Warming up unattended vehicles in the cold is prime opportunity - WSFA.com Montgomery Alabama news.

Warming up unattended vehicles in the cold is prime opportunity for car thieves

(WTVM) -

Car thieves are on the prowl this time of year, but are drivers making it too easy. 

In Phenix City, police say three vehicles were stolen on the same day.

News Leader 9 told you about the theft at 19th Street and 4th Avenue that ended in a shooting Sunday.  Now, we are warning motorists about the dangers of leaving your car running as most due to warm up vehicles in the cold.

Captain Frank Ivey from the Phenix City Police Department offers this advice for victims. 

"Make every effort to try to identify the suspect or subjects and call the police as soon as possible and you should assume that they are armed and dangerous," said Capt. Ivey.

Captain Ivey says all three cars were recovered with minimal damage. One was found in Columbus. Remember, it is against the law to leave a car running in the Fountain City.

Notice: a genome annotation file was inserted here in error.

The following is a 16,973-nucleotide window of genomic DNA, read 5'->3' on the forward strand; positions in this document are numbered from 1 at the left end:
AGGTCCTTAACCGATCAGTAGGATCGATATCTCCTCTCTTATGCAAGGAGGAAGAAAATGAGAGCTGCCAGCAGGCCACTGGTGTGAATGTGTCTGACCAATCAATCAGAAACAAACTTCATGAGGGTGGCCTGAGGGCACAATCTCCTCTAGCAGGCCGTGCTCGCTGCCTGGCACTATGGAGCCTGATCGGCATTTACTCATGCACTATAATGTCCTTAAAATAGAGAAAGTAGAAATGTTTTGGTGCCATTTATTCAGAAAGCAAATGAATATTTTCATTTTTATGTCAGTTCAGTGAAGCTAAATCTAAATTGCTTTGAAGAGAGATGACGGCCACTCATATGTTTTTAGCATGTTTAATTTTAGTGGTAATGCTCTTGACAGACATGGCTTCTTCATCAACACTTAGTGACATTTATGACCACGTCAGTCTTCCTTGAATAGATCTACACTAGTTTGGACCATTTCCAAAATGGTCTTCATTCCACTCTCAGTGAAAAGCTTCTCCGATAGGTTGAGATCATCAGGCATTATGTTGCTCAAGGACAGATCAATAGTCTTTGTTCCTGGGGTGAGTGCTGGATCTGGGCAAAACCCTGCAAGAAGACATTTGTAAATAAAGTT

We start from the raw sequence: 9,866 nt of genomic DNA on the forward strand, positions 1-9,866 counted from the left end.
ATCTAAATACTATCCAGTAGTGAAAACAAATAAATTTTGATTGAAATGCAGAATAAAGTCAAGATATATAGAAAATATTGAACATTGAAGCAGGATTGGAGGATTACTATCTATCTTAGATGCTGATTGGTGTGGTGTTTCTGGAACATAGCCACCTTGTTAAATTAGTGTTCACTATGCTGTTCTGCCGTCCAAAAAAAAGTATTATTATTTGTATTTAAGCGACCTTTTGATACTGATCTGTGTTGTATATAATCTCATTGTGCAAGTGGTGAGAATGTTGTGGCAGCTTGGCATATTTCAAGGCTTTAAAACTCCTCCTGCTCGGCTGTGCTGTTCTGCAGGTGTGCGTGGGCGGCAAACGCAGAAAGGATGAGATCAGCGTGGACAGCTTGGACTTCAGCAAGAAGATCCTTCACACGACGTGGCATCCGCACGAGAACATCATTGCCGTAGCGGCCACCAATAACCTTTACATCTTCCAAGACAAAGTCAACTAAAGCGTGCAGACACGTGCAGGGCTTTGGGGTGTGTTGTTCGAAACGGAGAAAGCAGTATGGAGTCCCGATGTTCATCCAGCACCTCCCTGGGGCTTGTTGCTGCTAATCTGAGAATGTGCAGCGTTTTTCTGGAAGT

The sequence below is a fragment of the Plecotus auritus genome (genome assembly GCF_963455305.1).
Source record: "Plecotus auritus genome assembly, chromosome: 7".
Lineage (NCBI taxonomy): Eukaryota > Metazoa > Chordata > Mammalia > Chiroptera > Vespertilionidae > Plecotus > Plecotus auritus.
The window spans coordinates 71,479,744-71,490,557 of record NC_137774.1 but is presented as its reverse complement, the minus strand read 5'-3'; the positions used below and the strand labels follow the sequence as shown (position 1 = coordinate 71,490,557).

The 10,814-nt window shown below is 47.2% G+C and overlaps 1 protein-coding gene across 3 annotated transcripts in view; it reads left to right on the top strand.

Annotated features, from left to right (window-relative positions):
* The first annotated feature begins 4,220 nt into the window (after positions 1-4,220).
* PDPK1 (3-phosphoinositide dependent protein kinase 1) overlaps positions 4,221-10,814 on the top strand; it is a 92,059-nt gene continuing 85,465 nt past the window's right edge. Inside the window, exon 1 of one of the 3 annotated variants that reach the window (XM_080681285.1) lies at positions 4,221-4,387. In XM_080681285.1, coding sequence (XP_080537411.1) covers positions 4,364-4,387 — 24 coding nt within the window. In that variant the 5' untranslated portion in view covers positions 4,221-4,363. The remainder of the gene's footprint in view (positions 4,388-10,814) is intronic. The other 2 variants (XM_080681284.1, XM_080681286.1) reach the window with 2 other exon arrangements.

Copyright 2014 WTVM. All rights reserved.

  • Trending StoriesTrending StoriesMore>>

  • Deadly virus threatens local crawfish industry

    Deadly virus threatens local crawfish industry

    Tuesday, May 23 2017 7:26 PM EDT2017-05-23 23:26:19 GMT

    A deadly virus is threatening the crawfish industry in Southwest Louisiana. It's called white spot syndrome virus and it was first discovered in Thailand, but somehow it made its way to ponds in South Louisiana and specialists are struggling to find the funds to research a solution.  “The catch was increasing and increasing and then it dropped 70% and that's when you saw the dead crawfish floating in the water,” said a crawfish farmer of 34 years, Ian Garbarino. He...

    More >>

    A deadly virus is threatening the crawfish industry in Southwest Louisiana. It's called white spot syndrome virus and it was first discovered in Thailand, but somehow it made its way to ponds in South Louisiana and specialists are struggling to find the funds to research a solution.  “The catch was increasing and increasing and then it dropped 70% and that's when you saw the dead crawfish floating in the water,” said a crawfish farmer of 34 years, Ian Garbarino. He...

    More >>
Powered by Frankly